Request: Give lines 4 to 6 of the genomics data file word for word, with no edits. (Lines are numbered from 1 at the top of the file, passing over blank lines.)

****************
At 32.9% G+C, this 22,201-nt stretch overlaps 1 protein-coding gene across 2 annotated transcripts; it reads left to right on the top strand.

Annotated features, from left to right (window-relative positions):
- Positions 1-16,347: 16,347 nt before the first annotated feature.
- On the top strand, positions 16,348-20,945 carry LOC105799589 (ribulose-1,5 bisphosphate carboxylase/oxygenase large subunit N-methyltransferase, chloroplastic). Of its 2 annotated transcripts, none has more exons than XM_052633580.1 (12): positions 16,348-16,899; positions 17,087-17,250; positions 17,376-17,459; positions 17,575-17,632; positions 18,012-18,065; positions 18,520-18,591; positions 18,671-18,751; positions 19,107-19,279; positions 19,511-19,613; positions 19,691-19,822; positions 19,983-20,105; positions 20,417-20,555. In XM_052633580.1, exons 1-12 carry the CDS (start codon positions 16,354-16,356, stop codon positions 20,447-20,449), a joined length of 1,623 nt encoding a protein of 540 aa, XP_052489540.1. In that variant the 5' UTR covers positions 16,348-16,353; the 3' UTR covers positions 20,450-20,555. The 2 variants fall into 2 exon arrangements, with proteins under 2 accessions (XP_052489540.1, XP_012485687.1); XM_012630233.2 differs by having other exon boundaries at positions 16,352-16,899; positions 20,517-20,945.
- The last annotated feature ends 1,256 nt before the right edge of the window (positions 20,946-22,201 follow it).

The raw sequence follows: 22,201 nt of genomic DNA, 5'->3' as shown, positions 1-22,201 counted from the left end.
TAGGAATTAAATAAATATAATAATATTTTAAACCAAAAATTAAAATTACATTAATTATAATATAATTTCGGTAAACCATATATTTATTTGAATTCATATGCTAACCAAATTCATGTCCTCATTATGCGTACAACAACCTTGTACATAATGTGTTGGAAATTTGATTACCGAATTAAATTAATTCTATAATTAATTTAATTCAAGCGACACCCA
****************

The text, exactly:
- On the top strand, positions 16,348-20,945 carry LOC105799589 (ribulose-1,5 bisphosphate carboxylase/oxygenase large subunit N-methyltransferase, chloroplastic). Of its 2 annotated transcripts, none has more exons than XM_052633580.1 (12): positions 16,348-16,899; positions 17,087-17,250; positions 17,376-17,459; positions 17,575-17,632; positions 18,012-18,065; positions 18,520-18,591; positions 18,671-18,751; positions 19,107-19,279; positions 19,511-19,613; positions 19,691-19,822; positions 19,983-20,105; positions 20,417-20,555. In XM_052633580.1, exons 1-12 carry the CDS (start codon positions 16,354-16,356, stop codon positions 20,447-20,449), a joined length of 1,623 nt encoding a protein of 540 aa, XP_052489540.1. In that variant the 5' UTR covers positions 16,348-16,353; the 3' UTR covers positions 20,450-20,555. The 2 variants fall into 2 exon arrangements, with proteins under 2 accessions (XP_052489540.1, XP_012485687.1); XM_012630233.2 differs by having other exon boundaries at positions 16,352-16,899; positions 20,517-20,945.
- The last annotated feature ends 1,256 nt before the right edge of the window (positions 20,946-22,201 follow it).

The raw sequence follows: 22,201 nt of genomic DNA, 5'->3' as shown, positions 1-22,201 counted from the left end.